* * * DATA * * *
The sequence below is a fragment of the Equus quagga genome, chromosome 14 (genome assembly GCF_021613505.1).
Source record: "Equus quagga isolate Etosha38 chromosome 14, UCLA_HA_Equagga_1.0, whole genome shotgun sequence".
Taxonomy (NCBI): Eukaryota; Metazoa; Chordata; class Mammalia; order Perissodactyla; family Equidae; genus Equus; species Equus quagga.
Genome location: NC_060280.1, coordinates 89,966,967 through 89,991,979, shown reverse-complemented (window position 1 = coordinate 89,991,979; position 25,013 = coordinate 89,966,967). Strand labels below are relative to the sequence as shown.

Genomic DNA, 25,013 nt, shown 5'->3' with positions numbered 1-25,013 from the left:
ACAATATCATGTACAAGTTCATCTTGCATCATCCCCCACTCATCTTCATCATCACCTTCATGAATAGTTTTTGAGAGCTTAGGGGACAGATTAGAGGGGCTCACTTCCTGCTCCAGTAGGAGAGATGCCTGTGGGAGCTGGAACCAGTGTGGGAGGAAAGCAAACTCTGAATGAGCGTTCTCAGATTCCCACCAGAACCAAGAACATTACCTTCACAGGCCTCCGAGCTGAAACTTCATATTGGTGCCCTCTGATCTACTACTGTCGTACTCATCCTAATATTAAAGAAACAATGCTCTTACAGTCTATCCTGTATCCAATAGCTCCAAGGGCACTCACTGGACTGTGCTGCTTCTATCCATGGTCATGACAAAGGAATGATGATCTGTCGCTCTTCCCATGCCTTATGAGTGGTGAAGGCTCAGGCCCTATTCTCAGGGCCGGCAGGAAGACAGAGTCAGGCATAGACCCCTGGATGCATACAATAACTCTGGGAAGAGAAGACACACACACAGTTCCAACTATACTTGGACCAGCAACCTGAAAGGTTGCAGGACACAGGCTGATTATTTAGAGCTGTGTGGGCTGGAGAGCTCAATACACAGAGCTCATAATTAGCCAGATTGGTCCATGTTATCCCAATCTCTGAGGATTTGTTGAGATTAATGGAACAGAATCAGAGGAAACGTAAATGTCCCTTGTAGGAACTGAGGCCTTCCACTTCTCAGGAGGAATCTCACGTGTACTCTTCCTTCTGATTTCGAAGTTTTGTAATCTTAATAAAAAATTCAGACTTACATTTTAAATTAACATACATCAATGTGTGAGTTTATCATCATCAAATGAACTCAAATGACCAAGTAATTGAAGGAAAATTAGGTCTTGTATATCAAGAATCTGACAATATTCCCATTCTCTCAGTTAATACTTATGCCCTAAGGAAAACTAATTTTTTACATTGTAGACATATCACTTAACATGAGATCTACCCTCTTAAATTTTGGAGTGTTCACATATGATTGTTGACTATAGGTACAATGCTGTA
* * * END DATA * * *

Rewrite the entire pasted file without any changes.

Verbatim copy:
The sequence below is a fragment of the Equus quagga genome, chromosome 14 (genome assembly GCF_021613505.1).
Source record: "Equus quagga isolate Etosha38 chromosome 14, UCLA_HA_Equagga_1.0, whole genome shotgun sequence".
Taxonomy (NCBI): Eukaryota; Metazoa; Chordata; class Mammalia; order Perissodactyla; family Equidae; genus Equus; species Equus quagga.
Genome location: NC_060280.1, coordinates 89,966,967 through 89,991,979, shown reverse-complemented (window position 1 = coordinate 89,991,979; position 25,013 = coordinate 89,966,967). Strand labels below are relative to the sequence as shown.

Genomic DNA, 25,013 nt, shown 5'->3' with positions numbered 1-25,013 from the left:
ACAATATCATGTACAAGTTCATCTTGCATCATCCCCCACTCATCTTCATCATCACCTTCATGAATAGTTTTTGAGAGCTTAGGGGACAGATTAGAGGGGCTCACTTCCTGCTCCAGTAGGAGAGATGCCTGTGGGAGCTGGAACCAGTGTGGGAGGAAAGCAAACTCTGAATGAGCGTTCTCAGATTCCCACCAGAACCAAGAACATTACCTTCACAGGCCTCCGAGCTGAAACTTCATATTGGTGCCCTCTGATCTACTACTGTCGTACTCATCCTAATATTAAAGAAACAATGCTCTTACAGTCTATCCTGTATCCAATAGCTCCAAGGGCACTCACTGGACTGTGCTGCTTCTATCCATGGTCATGACAAAGGAATGATGATCTGTCGCTCTTCCCATGCCTTATGAGTGGTGAAGGCTCAGGCCCTATTCTCAGGGCCGGCAGGAAGACAGAGTCAGGCATAGACCCCTGGATGCATACAATAACTCTGGGAAGAGAAGACACACACACAGTTCCAACTATACTTGGACCAGCAACCTGAAAGGTTGCAGGACACAGGCTGATTATTTAGAGCTGTGTGGGCTGGAGAGCTCAATACACAGAGCTCATAATTAGCCAGATTGGTCCATGTTATCCCAATCTCTGAGGATTTGTTGAGATTAATGGAACAGAATCAGAGGAAACGTAAATGTCCCTTGTAGGAACTGAGGCCTTCCACTTCTCAGGAGGAATCTCACGTGTACTCTTCCTTCTGATTTCGAAGTTTTGTAATCTTAATAAAAAATTCAGACTTACATTTTAAATTAACATACATCAATGTGTGAGTTTATCATCATCAAATGAACTCAAATGACCAAGTAATTGAAGGAAAATTAGGTCTTGTATATCAAGAATCTGACAATATTCCCATTCTCTCAGTTAATACTTATGCCCTAAGGAAAACTAATTTTTTACATTGTAGACATATCACTTAACATGAGATCTACCCTCTTAAATTTTGGAGTGTTCACATATGATTGTTGACTATAGGTACAATGCTGTA